RJ Brewster — 2114
There was some draw, some appeal to Dr. Ramirez. At first, RJ suspected that it was the quiet intensity of her confidence, the way she moved through the world with a hunger for knowledge that was at all times colored by the light of the desire to do right by the world as a whole. Then, ey thought that it might simply be that she was a good person. She was the one who believed hard enough and strong enough to follow up on the lost. She was the one who had actually tried, had actually moved forward at a pace that meant progress on the case. Recently, ey had been thinking that it was something more abstract than that.
Concrete? Abstract? The line had long since blurred to meaninglessness.
Ey had been lost for something beyond an eternity, for ‘eternity’ implied the existence of time, or at least a form of time that actually meant something. Ey had been lost for a day longer than forever, and had ey been lost for only hours, as Sasha had, it would have been longer still. Even then, the word ‘longer’ held far too much savor. It burned in the sinuses and left eir eyes stinging with tears.
She had been the first one in more than forever that ey had seen. She had been the one who broke through the wall of eir solipsistic existence and encouraged em to reengage with the world. As the orbits of eir life grew smaller and smaller, they had collapsed into a wandering figure-eight around Sasha, the one who made em complete, and Carter, the one who tied em to reality.
And so it was that, even beyond the meetings and interviews, beyond the panels and studies, ey found emself staying in touch with her. Once or twice a week, ey would make the long walk from eir flat down to the cluster of UCL buildings and wait until she was free for lunch or dinner, or, had ey yet again forgotten the meaning of time, wait for her to arrive at work early in the morning so that they could get coffee together.
She had not questioned it at all. Even that first time, after ey had hunted down her office in the UCL directory and arrived, unannounced, outside of it to wait awkwardly until she pulled back from her rig. She had simply smiled, shaken eir hand, and they had gone out for an afternoon cup of coffee with no further discussion. It had simply become the thing that they did every now and then.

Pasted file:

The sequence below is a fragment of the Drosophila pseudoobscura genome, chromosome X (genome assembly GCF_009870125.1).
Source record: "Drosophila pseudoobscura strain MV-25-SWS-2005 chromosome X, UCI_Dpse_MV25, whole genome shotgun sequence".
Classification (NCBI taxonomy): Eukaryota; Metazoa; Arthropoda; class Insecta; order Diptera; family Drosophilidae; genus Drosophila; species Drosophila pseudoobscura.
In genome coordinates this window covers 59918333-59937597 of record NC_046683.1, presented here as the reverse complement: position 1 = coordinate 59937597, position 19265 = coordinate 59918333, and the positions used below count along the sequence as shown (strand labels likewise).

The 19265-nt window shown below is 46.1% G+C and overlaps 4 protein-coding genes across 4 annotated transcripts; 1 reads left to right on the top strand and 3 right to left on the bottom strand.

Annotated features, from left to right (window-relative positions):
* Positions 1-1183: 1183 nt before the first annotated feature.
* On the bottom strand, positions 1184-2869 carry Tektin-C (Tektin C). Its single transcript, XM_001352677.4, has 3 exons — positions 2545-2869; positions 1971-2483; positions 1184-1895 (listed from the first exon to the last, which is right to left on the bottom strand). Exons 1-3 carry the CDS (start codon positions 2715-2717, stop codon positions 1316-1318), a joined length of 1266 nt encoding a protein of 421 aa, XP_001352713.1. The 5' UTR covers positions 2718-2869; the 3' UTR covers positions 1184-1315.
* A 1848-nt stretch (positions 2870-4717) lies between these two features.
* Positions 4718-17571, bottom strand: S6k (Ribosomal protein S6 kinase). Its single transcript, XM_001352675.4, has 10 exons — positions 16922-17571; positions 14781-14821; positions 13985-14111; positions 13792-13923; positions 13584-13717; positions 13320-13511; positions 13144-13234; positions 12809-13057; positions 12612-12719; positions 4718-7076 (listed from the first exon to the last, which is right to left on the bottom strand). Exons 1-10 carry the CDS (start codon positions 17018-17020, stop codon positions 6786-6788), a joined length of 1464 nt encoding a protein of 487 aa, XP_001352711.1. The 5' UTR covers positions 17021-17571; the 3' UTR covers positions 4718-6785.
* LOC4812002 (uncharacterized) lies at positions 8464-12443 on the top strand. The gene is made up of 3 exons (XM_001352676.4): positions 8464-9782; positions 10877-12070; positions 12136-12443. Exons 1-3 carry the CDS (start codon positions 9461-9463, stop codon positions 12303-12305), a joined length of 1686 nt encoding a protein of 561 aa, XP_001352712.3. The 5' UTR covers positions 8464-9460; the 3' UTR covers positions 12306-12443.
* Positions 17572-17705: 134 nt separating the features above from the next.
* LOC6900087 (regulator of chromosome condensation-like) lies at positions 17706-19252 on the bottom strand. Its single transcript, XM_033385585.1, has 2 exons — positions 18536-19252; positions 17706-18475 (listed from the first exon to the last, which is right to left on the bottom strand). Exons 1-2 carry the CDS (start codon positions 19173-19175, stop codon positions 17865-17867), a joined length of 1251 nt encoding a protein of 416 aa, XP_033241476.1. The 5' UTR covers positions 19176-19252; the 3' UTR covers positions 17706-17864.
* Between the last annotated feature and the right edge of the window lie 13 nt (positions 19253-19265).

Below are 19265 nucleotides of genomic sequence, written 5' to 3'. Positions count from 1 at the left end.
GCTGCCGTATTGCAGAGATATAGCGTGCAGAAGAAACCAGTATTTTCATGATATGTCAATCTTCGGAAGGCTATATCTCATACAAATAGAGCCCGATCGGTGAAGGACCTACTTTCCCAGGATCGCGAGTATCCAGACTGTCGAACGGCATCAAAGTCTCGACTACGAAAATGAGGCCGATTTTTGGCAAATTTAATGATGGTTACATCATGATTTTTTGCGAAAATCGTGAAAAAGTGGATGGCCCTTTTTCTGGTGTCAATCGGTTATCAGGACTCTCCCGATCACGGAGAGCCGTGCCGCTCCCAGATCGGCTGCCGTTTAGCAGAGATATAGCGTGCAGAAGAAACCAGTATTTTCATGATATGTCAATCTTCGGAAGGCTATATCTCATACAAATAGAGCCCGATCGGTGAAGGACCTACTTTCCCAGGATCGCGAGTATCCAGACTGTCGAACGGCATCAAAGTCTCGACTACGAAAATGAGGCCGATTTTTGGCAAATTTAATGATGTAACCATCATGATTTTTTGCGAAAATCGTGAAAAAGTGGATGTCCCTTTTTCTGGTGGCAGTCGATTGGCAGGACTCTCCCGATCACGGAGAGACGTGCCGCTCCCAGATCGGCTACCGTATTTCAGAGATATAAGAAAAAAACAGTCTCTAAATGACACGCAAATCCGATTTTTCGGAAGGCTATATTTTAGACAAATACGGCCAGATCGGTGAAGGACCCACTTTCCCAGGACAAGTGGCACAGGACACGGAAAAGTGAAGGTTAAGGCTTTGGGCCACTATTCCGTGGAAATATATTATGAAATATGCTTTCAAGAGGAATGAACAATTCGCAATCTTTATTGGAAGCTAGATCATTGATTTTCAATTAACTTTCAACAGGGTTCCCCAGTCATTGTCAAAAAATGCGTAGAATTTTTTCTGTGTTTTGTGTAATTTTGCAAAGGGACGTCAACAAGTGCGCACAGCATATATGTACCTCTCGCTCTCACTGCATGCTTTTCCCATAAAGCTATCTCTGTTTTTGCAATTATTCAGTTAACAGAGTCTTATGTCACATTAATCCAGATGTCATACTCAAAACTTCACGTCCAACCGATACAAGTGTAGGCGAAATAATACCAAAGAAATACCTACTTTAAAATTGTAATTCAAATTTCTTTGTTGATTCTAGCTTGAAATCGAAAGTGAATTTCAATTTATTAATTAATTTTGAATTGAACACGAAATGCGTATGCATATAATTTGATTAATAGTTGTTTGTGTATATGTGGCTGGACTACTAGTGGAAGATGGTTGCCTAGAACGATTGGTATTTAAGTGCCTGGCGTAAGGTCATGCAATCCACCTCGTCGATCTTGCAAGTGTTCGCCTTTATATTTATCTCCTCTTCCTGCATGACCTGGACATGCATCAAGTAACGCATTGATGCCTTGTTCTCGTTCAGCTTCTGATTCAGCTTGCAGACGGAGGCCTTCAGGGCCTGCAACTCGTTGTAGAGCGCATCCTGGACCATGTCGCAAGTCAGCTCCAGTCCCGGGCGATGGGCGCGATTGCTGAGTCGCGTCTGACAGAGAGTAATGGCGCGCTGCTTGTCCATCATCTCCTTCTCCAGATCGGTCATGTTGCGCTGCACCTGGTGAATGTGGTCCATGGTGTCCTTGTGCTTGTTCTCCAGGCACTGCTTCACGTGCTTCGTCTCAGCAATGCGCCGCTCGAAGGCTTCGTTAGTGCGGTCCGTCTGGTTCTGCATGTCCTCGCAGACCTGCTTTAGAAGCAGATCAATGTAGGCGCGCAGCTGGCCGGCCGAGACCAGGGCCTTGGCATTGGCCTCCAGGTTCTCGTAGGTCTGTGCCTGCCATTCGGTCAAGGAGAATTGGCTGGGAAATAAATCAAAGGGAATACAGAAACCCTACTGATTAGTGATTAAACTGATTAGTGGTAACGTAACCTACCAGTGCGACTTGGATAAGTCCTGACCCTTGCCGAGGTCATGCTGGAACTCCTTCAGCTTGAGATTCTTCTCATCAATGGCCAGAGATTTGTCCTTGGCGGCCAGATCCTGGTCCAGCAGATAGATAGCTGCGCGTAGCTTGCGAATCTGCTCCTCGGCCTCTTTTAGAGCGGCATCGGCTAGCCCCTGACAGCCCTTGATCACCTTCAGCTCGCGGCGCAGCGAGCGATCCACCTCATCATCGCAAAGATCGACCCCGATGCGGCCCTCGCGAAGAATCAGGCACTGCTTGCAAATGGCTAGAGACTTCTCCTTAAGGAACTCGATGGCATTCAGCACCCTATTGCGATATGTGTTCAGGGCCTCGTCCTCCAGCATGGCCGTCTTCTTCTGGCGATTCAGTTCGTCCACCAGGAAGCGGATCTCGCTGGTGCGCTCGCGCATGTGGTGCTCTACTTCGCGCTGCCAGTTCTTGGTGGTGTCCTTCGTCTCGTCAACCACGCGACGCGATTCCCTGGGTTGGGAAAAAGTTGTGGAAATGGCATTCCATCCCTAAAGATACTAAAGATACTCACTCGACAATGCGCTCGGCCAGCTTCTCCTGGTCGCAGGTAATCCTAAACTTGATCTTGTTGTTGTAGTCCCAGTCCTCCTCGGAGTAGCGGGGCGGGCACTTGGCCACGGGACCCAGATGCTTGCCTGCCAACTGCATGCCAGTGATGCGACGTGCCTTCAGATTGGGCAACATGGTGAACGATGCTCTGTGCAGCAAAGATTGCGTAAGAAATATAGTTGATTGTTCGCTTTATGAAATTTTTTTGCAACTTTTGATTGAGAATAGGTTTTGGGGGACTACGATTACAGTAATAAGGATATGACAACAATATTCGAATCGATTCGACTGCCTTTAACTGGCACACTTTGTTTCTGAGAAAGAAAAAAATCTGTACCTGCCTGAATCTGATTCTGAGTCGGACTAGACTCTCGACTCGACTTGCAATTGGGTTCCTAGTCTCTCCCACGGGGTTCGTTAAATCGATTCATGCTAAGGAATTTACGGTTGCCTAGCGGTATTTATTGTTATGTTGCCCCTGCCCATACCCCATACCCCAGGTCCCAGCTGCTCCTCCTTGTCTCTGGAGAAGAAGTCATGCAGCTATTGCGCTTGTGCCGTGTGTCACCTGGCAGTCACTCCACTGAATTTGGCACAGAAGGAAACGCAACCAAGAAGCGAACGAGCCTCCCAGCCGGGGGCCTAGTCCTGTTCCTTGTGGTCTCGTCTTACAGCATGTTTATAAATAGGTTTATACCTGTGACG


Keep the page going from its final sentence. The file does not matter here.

Perhaps that was why ey liked her? Maybe.
Today, at lunch, ey joined Carter and two of her coworkers, Prakash Das and Avery Wilkins. Vietnamese was the order of the day, and each of them had consoled em in turn about the loss of eir dear Priscilla, the cat who had been the only other grounding factor in eir life these last two years. A sudden loss of appetite, and then a sudden loss of life, and now ey needed the comfort of friends — or whatever it was that Carter had become — and some noise other than quiet jazz and London streets.
To their condolences, ey had simply raised eir cup of tea and nodded to them, saying, “To deny the end is to deny all beginnings.”
“Delphic, as ever,” Prakash said, though his smile and the lift of his own glass took any sting out of the words.
Ey smiled too, though ey could feel exhaustion tugging at eir cheeks. Ey had slept, ey knew, but did not remember when. “Oh, trust me, there is plenty more where that came from.”
“Where does it come from?” Avery asked.
“I am not sure.” Ey sipped at eir tea, still too hot to drink comfortably. “Whatever wellspring that was unstoppered in…in there.”
“Seems like it stuck around.”
“Think you’ll ever turn it into something?” Avery grinned to em. “You know, write a book. Something like that.”
“I had not thought of that. I do not know that I could make a plot out of what feels like millions of words in a rock tumbler. Perhaps a poem.”